Meaning of “Establishment of Religion” in the First Amendment

Leaders of the Religious Right claim that government has authority to promote religion. They say the First Amendment’s prohibition on laws “respecting an establishment of religion” prevents only the establishment of a national church such as exists in some European countries. The historical record refutes their view.

Many persons overlook the fact that the U.S. Constitution grants only limited powers to the federal government. James Madison called the Constitution “a bill of powers.” He explained that “the powers are enumerated and it follows that all that are not granted by the Constitution are retained” by the people.

Because the federal government is not given authority by the Constitution to promote or regulate religion, it is without power to act in the field.

As Richard Dobbs Spaight, a North Carolina delegate to the Constitutional Convention, said about the Constitution’s treatment of religion: “No power is given to the general government to interfere with it at all. Any act of Congress on this subject would be a usurpation.”

When ratification of the Constitution was being considered by the states, Madison explained: “There is not a shadow of right in the general government to intermeddle with religion. Its least interference with it would be a most flagrant usurpation.”

At the ratifying conventions, however, demands were made that this lack of power be made explicit in the Constitution by a specific guarantee of religious freedom. Madison agreed to have the requested protection added to the document.

With Madison leading the process, Congress placed the guarantee in the First Amendment. In doing so, it rejected early drafts that protected against only the establishment of a national church. Those drafts would have allowed nonpreferential governmental aid for religion.

Consistent with the Constitutional Convention’s decision to deny the government any power to deal with religion, the language adopted for the First Amendment bans not just a national church. Instead, it prohibits any laws “respecting” an establishment of religion. Church-state scholar John Swomley explains that the word “respecting” meant then, as it does now, concerning, touching upon, in relation to, or with regard to.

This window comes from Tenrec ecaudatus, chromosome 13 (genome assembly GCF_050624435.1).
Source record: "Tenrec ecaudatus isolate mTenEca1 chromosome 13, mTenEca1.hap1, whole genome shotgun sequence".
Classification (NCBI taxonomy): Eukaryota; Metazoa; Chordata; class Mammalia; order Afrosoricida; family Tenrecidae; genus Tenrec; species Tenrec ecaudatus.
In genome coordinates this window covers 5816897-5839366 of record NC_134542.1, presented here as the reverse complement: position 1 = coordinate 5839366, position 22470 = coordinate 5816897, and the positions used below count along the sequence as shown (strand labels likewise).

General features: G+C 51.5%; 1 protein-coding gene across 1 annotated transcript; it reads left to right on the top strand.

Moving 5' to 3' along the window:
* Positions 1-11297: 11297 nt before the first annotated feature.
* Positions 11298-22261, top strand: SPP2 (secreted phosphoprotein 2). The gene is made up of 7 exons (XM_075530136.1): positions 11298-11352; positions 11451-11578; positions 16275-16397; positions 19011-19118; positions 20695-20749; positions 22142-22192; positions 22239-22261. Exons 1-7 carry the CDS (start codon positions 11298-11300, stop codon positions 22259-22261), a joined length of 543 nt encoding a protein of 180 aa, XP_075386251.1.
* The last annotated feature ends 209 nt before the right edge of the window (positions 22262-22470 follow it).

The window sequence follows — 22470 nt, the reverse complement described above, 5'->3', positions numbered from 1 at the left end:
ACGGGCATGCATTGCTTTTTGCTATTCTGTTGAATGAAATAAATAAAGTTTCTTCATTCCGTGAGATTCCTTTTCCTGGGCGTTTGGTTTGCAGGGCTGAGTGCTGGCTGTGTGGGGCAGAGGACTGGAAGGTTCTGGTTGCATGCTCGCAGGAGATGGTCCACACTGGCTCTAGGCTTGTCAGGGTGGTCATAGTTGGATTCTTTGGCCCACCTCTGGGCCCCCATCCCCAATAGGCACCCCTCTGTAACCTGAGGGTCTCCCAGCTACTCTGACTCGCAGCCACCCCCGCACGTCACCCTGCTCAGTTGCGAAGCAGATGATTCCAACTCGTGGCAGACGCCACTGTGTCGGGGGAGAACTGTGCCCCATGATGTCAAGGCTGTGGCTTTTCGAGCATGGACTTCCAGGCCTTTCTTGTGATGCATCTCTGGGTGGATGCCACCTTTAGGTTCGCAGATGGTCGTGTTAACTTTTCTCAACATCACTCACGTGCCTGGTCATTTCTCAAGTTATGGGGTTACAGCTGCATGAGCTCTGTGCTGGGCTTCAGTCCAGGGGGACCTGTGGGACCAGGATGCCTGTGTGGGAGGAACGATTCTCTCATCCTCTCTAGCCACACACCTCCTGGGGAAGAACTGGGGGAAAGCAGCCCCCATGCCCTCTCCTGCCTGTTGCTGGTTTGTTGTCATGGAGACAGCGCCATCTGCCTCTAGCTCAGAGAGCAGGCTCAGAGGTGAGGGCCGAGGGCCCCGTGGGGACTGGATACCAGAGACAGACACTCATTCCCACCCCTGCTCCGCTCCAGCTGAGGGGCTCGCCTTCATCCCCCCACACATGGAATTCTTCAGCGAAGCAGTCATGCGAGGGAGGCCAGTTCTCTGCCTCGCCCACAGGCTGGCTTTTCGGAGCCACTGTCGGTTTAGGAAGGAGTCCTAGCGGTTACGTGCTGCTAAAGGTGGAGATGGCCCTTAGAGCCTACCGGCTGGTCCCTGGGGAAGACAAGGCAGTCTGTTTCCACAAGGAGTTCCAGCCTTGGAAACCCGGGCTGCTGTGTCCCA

Moreover, constitutional historian C. Herman Pritchett states: “The phrase ‘establishment of religion’ must be given the meaning that it had in the United States in 1791, rather than its European connotation. . . . It was . . . nonpreferential assistance to organized churches that constituted ‘establishment of religion’ in 1791 and it was this practice that the Amendment forbade Congress to adopt.”

Pritchett’s view is supported by the fact that in the six states that still retained establishments in 1791, none had an establishment of a single church. Each supported multiple denominations of Christianity.

Of course, those six states eventually followed the example of the federal government by separating church and state. In doing so, they interpreted the separation principle as calling for an end to their nonpreferential support of religion.

Additionally, the writings of Madison and other founders show that nonpreferential governmental support was considered “establishment of religion” in the parlance of the time. For example, as a member of the Virginia House of Delegates, Madison successfully opposed a bill that would have granted nonpreferential tax support for Christian education. Although the bill sought to provide aid for all Christian denominations, Madison repeatedly referred to it as a proposed “establishment.”

Further, President Thomas Jefferson knew that the federal government is precluded from promoting religion in any manner – whether preferential or nonpreferential. In refusing to proclaim a national day of prayer, he said: “I consider the government of the United States as interdicted by the Constitution from intermeddling with religious institutions, their doctrines, discipline, or exercises.”

The U.S. Supreme Court has carefully reviewed the history behind the First Amendment and repeatedly affirmed that the Establishment Clause prohibits more than the establishment of a state religion. As the court said in Abington School District v. Schempp (1962), “this Court has rejected unequivocally the contention that the Establishment Clause forbids only governmental preference of one religion over another.”

The court pointed out in Everson v. Board of Education (1947) that after the Fourteenth Amendment made the First Amendment applicable to the states, the Establishment Clause means that neither the federal government nor a state “can pass laws which aid one religion, aid all religions, or prefer one religion over another.” And in Board of Education of Kiryas Joel Village School District v. Grumet (1994), the court said governments may not show a preference for “religion to irreligion.”

Sheila Suess Kennedy sums up the matter by observing: “Courts and historians have agreed that ‘establishment’ means to endorse, sponsor, or otherwise favor any particular religion or religion itself.” (Emphasis sic.)

Separation of government and religion has given Americans more religious freedom than is possessed by any other people. It has allowed religion to thrive in this country. And it has enabled the U.S. to avoid the types of bloody religious conflicts seen throughout history and in much of the world today.

For those reasons, church-state separation should be one of our most treasured national principles.